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`NOW THEY'RE REALLY DOWN TO THE DREGS'
Given the shattered faith of many in the efficacy of government, the Resolution Trust Corp.'s record in mopping up after the savings and loan fiasco looks nothing short of stunning. In little more than three years, the agency has peddled more than $330 billion in securities, properties, and loans it acquired from failed S&Ls, recouping a surprising 92% of book value.
But look again. The RTC is still sitting on a $100 billion stockpile of, well, junk. About half of the agency's real estate, for example, consists of nearly worthless land investments such as Texas "rock farms" and half-built desert communities. "The RTC has always had hard-to-sell assets, but now they're really down to the dregs," notes Stephen A. Roth, president of Los Angeles real estate firm Secured Capital Corp.
To help these dogs fetch top dollar, the agency has begun moving aggressively beyond its conventional sales tactics (table). It's expanding to troubled loans its successful securitization program, which has used pools of performing loans as collateral for bond-like securities. It's also joining forces with debt-collection agencies and large investors to unload other properties.
EQUITY. To share in any windfalls, the RTC is keeping equity stakes in lots of the properties it is selling. "As we get down to the harder-core stuff, it's important for us to retain some upside potential," says Lamar C. Kelly Jr., the RTC's senior vice-president for asset management and sales.
One of the RTC's most promising tactics is bulk sales of troubled properties. This summer, the agency will choose winning bidders for six large packages of real estate, including 1,000 undeveloped tracts, unfinished apartment and condominium complexes, and abandoned shopping centers. Among the properties: Estrella, an aborted 21,000-acre residential development 15 miles outside of Phoenix that was started by jailed thrift executive Charles H. Keating Jr. The agency recently rejected two offers to buy 100% of Estrella--reportedly for $17 million in cash or $25 million with financing--because it believes it can do better holding on to a large part of the equity. Current plans call for selling a 25% stake. Some real-estate experts think waiting is smart. "The Estrella has extraordinary potential," says David M. Luber, a Los Angeles attorney who leads a bidding group. "The upside is incalculable."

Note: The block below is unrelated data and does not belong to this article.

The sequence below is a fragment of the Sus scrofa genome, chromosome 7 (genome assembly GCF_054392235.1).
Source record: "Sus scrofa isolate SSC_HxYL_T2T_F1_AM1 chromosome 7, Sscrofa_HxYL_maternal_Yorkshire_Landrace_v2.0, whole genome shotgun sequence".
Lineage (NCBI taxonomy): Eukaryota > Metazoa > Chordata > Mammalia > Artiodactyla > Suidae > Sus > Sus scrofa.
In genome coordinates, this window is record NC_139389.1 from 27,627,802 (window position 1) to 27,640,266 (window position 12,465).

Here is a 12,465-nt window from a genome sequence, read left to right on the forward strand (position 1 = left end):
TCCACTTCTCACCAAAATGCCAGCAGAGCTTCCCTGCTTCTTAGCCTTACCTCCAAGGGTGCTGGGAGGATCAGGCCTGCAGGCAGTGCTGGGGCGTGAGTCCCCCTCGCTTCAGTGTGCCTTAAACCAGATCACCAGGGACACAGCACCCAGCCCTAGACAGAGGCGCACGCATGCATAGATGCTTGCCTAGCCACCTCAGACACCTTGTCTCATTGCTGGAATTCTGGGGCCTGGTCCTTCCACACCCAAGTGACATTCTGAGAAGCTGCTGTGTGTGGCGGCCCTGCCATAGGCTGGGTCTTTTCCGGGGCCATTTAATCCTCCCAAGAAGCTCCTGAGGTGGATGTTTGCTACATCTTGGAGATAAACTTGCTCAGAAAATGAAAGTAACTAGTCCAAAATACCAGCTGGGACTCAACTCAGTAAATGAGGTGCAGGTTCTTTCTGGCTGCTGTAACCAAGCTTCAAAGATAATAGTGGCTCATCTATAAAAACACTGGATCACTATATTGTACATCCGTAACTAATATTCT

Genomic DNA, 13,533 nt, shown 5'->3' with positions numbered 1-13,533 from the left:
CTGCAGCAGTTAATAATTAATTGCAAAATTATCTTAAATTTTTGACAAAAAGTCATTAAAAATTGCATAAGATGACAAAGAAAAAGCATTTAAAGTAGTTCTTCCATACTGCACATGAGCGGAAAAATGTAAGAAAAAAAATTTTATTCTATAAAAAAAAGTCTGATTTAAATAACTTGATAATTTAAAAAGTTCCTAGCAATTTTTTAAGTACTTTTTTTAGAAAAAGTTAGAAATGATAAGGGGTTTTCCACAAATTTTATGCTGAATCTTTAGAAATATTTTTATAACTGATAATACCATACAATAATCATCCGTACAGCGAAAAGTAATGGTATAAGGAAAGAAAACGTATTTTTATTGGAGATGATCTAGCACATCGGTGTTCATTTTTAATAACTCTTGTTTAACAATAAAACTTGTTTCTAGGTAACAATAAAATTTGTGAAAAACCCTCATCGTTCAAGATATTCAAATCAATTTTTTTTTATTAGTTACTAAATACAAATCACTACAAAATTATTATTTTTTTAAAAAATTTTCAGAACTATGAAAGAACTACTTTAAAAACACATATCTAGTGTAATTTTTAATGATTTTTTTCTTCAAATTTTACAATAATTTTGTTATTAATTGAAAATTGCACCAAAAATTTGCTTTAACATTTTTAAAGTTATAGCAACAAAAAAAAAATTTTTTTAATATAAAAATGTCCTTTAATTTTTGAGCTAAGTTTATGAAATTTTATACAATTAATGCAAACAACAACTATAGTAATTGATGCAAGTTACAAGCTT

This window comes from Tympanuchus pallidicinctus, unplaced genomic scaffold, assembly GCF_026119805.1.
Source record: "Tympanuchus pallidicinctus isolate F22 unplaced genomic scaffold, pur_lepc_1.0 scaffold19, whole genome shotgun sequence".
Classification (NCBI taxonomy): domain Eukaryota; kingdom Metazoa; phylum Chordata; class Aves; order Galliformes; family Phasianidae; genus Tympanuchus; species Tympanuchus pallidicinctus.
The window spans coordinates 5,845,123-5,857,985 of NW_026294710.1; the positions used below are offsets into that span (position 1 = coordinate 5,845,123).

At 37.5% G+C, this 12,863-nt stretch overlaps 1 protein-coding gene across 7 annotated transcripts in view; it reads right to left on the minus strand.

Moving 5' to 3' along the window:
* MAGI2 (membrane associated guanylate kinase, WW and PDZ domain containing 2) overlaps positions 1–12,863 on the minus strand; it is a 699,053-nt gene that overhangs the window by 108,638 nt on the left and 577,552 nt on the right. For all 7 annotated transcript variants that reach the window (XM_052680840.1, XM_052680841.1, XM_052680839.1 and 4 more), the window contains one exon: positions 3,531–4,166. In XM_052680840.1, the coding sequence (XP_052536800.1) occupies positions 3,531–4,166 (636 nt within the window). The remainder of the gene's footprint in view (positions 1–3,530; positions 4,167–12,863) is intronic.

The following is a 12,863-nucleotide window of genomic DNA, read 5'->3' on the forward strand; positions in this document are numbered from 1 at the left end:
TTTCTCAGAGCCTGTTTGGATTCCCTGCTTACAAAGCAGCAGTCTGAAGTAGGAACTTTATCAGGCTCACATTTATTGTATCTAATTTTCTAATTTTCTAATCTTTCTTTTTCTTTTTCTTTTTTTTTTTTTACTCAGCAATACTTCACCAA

The RTC is also betting that it can get higher prices on the troubled loans it's pooling in its securitization program than it could by selling them separately. The agency is converting pools of nonperforming loans, including some that bidders have snubbed in the past, into tradable short-term securities. Already, agency officials say, securitizing loans has enabled the government to raise $2.9 billion more than it could have if the RTC had auctioned the loans off in smaller lots.
Notwithstanding the optimism of many RTC officials, though, squeezing big bucks from junk won't be easy. "The ultimate success of the cleanup and the final loss numbers are still in the balance," says Peter H. Monroe, president of the Thrift Depositor Protection Oversight Board. In truth, the RTC expects to recover no more than 30 on the dollar for many of its land sales. And even that may be overstated. Kelly concedes that "trades in raw land are so infrequent that the values are harder to estimate." And while the RTC's equity retention will seem brilliant if the real estate market rebounds, it will look like a speculative blunder if market conditions worsen.
MYSTERY LOANS. What's more, the new securities could pose pitfalls for both investors and the RTC. To sell the packages, the RTC had to provide payment guarantees to investors. But some of the thrifts were in such disarray when the RTC took them over that it doesn't know the real condition of some of the loans. Critics say that if many notes default, the RTC may have to make big payments to make good on the bonds.
In the past, the RTC has been criticized for unloading some properties at bargain-basement prices, giving buyers huge profits. Retaining an equity stake and a share in any price increases in many remaining deals is one way the RTC is seeking to quell those critics. But some legislators question whether the agency should act as a real estate speculator. For taxpayers, the strategy "is like having someone else going into the gambling casino and playing the games for you," says Representative Bruce F. Vento, a senior member of the House Banking Committee.
Despite the criticism, RTC officials have begun to boast that the cleanup is "in the eighth inning." But if the RTC's latest ventures falter, it could becloud the agency's early success and force the thrift bailout into extra innings.HOW THE RTC IS
JOINT VENTURES Deals are being set up with investors to manage and sell $2
billion worth of vacant land, unfinished apartment complexes, and incomplete
SECURITIZATION Nonperforming loans are being packaged into collateral for
securities sold to institutional investors
COLLECTION AGENCIESPortions of some bad loans are being sold to private
BULK SALES Large packages of nonperforming loans and undesirable real estate
are being sold to investor groups, who can return portions of the assets under
Dean Foust in Washington